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Lifeblood    by Ann Funk order for
by Ann Funk
Order:  USA  Can
Daniel & Daniel, 2012 (2012)
* *   Reviewed by Mary Ann Smyth

Ann Funk's Lifeblood is the fictionalized story of the real life of Sarah Austen, one of the first female medical doctors in Nevada. She and her Mormon parents journey by handcart from Iowa to Great Salt Lake, a harrowing trip, only to have Sarah and her mother Emma leave Sarah's father when he proposes to take a second wife.

Sarah and her mother Emma cross the desert to Genoa, Nevada, leaving their old life behind. Barely existing certainly isn't easy but when Emma dies, Sarah has to fend for herself. Only being a teenager, she calls on her womanly skills to support herself. However, her goal in life is to become a medical doctor.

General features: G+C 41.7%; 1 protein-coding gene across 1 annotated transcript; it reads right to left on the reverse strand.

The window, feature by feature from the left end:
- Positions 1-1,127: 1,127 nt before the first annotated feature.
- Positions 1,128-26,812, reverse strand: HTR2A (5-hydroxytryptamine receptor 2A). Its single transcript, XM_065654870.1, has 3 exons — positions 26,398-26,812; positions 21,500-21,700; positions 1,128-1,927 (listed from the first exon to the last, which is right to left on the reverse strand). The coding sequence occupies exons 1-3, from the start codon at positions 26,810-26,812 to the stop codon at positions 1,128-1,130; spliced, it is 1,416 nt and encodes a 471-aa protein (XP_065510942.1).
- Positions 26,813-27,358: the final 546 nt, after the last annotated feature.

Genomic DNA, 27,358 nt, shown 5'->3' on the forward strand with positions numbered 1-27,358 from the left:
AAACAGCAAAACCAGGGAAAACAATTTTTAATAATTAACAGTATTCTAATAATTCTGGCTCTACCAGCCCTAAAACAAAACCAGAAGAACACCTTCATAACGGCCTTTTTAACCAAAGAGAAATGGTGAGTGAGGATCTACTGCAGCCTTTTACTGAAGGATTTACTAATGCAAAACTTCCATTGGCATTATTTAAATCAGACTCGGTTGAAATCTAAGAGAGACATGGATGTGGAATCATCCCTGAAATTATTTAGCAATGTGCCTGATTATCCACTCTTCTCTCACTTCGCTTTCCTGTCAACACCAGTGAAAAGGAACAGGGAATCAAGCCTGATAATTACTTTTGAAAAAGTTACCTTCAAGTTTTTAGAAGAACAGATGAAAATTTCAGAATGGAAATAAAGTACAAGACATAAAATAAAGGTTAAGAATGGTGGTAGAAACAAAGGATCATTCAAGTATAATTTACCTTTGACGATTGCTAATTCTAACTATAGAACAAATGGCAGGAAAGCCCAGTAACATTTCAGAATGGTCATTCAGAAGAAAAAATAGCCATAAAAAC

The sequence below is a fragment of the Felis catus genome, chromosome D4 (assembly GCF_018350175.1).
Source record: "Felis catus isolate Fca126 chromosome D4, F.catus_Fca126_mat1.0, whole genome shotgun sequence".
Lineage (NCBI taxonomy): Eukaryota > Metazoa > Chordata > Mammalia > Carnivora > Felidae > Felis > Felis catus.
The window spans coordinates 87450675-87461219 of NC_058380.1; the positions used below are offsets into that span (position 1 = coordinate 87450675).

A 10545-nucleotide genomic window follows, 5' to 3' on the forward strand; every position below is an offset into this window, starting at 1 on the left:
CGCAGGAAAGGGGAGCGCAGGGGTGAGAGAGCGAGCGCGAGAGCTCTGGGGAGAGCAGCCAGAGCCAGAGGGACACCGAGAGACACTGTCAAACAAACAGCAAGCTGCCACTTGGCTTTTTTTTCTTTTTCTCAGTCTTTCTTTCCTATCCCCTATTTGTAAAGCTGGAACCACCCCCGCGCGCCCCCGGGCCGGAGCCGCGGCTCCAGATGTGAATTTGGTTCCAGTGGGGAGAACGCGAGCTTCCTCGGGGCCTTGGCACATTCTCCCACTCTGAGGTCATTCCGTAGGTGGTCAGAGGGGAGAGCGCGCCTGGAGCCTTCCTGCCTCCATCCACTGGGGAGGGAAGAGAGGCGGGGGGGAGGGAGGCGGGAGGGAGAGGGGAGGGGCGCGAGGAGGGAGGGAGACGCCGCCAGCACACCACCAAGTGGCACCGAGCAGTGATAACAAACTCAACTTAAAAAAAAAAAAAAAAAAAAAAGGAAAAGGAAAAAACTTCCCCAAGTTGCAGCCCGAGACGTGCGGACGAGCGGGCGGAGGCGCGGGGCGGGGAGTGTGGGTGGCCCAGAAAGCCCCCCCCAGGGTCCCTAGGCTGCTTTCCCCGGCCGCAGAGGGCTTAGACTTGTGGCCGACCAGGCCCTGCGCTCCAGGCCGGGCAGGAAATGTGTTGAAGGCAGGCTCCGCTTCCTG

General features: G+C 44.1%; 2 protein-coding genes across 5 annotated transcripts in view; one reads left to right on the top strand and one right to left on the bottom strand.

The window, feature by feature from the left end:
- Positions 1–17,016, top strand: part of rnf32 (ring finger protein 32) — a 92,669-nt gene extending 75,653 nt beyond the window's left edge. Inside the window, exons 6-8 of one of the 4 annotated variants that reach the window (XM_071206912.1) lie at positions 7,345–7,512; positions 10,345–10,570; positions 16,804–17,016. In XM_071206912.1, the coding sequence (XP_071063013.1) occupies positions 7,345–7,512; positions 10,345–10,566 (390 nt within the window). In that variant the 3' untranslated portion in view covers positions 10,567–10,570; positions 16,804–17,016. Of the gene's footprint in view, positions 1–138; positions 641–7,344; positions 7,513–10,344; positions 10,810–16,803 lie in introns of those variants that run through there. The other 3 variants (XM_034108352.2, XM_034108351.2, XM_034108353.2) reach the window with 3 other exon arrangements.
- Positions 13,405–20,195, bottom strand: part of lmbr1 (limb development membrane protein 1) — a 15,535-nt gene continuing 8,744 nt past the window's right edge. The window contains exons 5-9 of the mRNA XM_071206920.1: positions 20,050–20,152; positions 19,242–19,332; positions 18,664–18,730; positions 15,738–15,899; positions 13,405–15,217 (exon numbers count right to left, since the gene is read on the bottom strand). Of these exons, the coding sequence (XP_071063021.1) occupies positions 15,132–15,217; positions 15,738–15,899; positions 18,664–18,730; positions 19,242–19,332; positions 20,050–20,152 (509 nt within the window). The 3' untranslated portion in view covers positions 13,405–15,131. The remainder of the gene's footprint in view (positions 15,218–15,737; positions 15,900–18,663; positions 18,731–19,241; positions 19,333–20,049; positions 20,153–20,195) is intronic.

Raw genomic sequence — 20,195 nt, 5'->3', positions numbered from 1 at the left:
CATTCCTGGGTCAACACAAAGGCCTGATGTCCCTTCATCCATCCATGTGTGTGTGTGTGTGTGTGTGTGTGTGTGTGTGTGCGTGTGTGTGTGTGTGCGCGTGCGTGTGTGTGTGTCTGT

The story of how she accomplishes this with a medical teacher telling her that women's brains are at least six ounces smaller than a man's (and therefore unable to accomplish what a man can) underlines her determination to continue in her ambition to become a doctor.

It's heart wrenching at times as Sarah struggles, forgiving those who might not really have deserved forgiveness. Buoyed at times by her grit, the reader can't help but want the best for this woman who was, to all intents and purposes, alone in the world.

Lifeblood is a first novel for Funk. She has written for many publications and has a degree in creative writing from Antioch University. I could have wished for Sarah to be a little more fleshed out as at times she just didn't seem real to me. However, the novel offers a fine depiction of life in the late 1800s in a rough part of the United States. Well worth a read.

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